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Backpacker Magazine – October 2011

Perfect 10: North America's 10 Most Memorable Hikes

Ten trails. Ten unmatched miles each. Get maximum bang for each boot step on hikes that our most-traveled contributors call their all-time favorites.

by: BACKPACKER Contributors and Editors

The Lost Coast, Sinkyone Wilderness SP
Photo by BP1011PERFECT_Callaert_S75ElkLostCoast_445x260.jpg
The Lost Coast, Sinkyone Wilderness SP
Skyline Trail, Jasper National Park, Alberta
Skyline Trail, Jasper National Park, Alberta
The Jewels Route, Grand Canyon NP
The Jewels Route, Grand Canyon NP
Mt. Eielson, Denali National Park
Mt. Eielson, Denali National Park
Titcomb Basin Trail, Wind River Range, WY
Titcomb Basin Trail, Wind River Range, WY

Take it With You
>>Download a printable PDF for every Perfect 10 Trip

MY 10
BACKPACKER asked some of the top personalities in the outdoor industry about their favorite slice of wilderness. Below are their picks.

Andrew Skurka
Ultra-hiker
>Ten Mile Range in Colorado’s Rocky Mountains

Joe Horiskey
Longtime guide on Mt. Rainier
> East Fork Quinault River Trail to Enchanted Valley in Olympic National Park

Brett Dennen
Rock star, camp counselor
> Pacific Crest Trail running 10 miles south from Sonora Pass

Jon Jarvis
Director of the National Park Service
> The Pacific Crest Trail from Rainy Pass, over McAlester Pass, and into Stehekin Valley. “You can hear Julie Andrews. These are the American Alps.”

Gary Erickson and Kit Crawford
Married co-CEOs of Clif Bar & Company
> Lyell Canyon Trail out of Tuolumne Meadows in Yosemite

Tyler Stableford
Adventure photographer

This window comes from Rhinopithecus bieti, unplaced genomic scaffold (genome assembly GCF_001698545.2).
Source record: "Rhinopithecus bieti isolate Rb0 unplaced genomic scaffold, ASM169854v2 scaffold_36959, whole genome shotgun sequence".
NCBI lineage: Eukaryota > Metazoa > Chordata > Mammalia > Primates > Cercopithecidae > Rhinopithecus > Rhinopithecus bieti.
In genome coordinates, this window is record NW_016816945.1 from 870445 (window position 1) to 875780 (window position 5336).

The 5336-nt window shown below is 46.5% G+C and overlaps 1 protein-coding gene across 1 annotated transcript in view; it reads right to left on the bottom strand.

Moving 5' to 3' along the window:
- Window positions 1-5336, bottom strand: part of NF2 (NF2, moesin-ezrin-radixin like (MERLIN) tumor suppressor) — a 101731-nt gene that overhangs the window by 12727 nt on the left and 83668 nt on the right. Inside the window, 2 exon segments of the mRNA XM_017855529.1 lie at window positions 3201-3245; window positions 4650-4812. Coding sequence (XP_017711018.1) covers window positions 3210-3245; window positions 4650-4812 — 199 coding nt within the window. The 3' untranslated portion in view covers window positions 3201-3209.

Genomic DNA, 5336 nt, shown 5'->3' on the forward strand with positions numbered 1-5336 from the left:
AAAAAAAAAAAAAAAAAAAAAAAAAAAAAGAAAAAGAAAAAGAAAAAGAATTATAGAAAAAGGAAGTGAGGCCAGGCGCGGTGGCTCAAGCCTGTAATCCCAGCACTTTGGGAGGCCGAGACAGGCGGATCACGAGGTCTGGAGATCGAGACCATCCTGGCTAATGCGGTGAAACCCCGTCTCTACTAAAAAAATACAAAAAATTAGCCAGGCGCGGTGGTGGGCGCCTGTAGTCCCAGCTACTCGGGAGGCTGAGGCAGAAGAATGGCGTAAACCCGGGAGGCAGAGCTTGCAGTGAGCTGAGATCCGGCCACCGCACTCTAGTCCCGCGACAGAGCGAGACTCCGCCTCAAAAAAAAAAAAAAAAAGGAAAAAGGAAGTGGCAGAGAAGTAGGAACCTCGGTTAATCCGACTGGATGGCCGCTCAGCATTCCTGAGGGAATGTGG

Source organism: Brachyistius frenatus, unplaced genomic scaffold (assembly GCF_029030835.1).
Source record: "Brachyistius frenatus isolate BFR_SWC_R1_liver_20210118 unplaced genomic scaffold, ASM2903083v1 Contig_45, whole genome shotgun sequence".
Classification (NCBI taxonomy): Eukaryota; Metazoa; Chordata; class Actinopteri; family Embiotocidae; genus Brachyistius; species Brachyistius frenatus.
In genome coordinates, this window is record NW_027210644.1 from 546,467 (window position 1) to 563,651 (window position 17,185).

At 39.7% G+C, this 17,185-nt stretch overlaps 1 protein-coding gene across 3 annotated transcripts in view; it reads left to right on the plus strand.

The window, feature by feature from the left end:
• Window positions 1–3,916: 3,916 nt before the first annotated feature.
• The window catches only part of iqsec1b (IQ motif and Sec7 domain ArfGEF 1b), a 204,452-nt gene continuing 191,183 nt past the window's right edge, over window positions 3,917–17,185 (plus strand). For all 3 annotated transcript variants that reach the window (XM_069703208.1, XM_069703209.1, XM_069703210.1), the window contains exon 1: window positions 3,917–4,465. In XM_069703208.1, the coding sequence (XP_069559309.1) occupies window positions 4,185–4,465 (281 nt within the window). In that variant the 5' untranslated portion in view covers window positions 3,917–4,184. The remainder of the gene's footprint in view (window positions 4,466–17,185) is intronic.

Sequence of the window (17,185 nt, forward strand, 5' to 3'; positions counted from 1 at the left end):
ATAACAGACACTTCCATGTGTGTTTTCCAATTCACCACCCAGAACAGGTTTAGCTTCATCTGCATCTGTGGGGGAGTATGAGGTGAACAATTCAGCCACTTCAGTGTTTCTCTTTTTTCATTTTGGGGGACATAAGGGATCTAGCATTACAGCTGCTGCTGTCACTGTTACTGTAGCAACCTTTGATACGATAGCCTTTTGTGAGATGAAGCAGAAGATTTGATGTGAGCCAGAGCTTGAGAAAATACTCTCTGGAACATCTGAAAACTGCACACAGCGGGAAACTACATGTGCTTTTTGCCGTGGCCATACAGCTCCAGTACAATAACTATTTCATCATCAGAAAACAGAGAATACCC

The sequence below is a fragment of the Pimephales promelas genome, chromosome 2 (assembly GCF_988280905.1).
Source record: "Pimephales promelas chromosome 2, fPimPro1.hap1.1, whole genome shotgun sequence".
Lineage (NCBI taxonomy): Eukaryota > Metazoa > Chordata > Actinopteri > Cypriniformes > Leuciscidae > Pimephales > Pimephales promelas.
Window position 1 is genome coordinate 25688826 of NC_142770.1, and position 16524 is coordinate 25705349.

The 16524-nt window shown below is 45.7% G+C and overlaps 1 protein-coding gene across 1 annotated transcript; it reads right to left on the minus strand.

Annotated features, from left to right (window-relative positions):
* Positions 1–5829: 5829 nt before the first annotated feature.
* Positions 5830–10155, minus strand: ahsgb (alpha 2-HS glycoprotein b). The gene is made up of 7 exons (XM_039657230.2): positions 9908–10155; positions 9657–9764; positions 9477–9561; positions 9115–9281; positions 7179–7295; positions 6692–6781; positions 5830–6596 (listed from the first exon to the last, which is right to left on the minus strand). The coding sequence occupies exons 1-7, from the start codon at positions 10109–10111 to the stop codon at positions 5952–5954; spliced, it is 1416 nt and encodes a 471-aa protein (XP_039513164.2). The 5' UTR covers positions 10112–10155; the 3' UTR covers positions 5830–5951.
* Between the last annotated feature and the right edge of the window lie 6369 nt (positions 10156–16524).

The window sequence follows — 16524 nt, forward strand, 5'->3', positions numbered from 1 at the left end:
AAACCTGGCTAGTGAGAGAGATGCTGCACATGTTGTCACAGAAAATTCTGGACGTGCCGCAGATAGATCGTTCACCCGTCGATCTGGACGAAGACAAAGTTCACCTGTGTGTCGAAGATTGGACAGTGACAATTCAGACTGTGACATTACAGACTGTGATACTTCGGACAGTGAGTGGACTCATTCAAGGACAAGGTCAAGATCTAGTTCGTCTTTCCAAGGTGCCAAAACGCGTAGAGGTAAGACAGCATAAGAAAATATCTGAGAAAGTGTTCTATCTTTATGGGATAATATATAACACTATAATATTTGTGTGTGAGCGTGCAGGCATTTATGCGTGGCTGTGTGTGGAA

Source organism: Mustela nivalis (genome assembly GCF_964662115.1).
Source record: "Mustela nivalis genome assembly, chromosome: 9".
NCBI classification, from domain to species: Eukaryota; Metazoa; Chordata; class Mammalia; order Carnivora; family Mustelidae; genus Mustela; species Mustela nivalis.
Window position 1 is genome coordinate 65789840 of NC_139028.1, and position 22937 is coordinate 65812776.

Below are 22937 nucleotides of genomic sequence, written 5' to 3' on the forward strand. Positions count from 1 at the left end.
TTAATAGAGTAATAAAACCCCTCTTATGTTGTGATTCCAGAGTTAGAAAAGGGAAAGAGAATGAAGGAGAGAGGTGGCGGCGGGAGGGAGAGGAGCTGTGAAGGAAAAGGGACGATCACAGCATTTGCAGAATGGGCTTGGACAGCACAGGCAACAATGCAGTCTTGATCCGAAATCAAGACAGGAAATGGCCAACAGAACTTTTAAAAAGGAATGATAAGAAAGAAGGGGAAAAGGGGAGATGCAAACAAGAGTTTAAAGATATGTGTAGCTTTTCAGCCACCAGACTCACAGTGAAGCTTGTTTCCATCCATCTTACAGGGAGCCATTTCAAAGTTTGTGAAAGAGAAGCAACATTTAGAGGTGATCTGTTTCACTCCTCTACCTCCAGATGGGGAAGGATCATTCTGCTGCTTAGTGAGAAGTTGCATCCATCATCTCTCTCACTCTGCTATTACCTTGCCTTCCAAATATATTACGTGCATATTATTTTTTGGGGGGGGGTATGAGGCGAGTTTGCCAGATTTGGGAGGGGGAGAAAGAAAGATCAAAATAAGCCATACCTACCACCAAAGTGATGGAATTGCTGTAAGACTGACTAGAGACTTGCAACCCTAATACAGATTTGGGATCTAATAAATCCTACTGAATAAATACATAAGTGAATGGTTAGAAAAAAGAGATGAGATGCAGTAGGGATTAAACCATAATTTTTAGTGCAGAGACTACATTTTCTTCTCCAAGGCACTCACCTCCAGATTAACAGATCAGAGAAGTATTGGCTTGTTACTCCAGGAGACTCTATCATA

> Franconia Ridge Trail loop in NH, up Falling Waters and down the Bridle Path

John Gans
Executive Director, NOLS
> Ice Lakes, Deep Creek Lakes, and Echo Lakes in the Wind River Range, WY

Les Stroud
Filmmaker and survivalist
> West Coast Trail in Vancouver, from Pachena Bay to Valencia Bluffs

Wayne Gregory
Founder of Gregory Packs
> North from Agnew Meadows, past 1000 Island Lake and over toward Lyell in the High Sierra

David Startzell
Executive Director of the Appalachian Trail Conservancy
> The AT from TN 143 to US 19E: “It’s 15 miles, but it’s so much fun, it feels like 10.”

Justin Lichter
Ultra-hiker
>The 10 miles surrounding Cataract Pass in the Canadian Rockies

Dana Watts
Executive Director, Leave No Trace
> Mesa Trail, Boulder, CO
Perfect 10: The Lost Coast, Sinkyone Wilderness SP
Find yourself among the redwoods and isolated coves of California's wildest shoreline.
—Dennis Lewon

The first time I hiked the Lost Coast, I was in college and it was spring, the sky was bright and clear, the irises blooming, and the beach campsites utterly deserted. Perfect conditions, at a perfect time in life. So when I heard other hikers have found the trail too wet, too cold, too hard, or all three, and vowed never to return, I wondered: Is my memory unreliable, corrupted by a golden moment I can't repeat? To find out, I returned again and again over the years, and have experienced the notorious summer fog that erases everything but your buddy a few feet away, and rain so hard that I had to coax my friend to even get out of the car. On my most recent hike there, last July, the poison oak grew so robustly it crossed the trail in places. I remain smitten.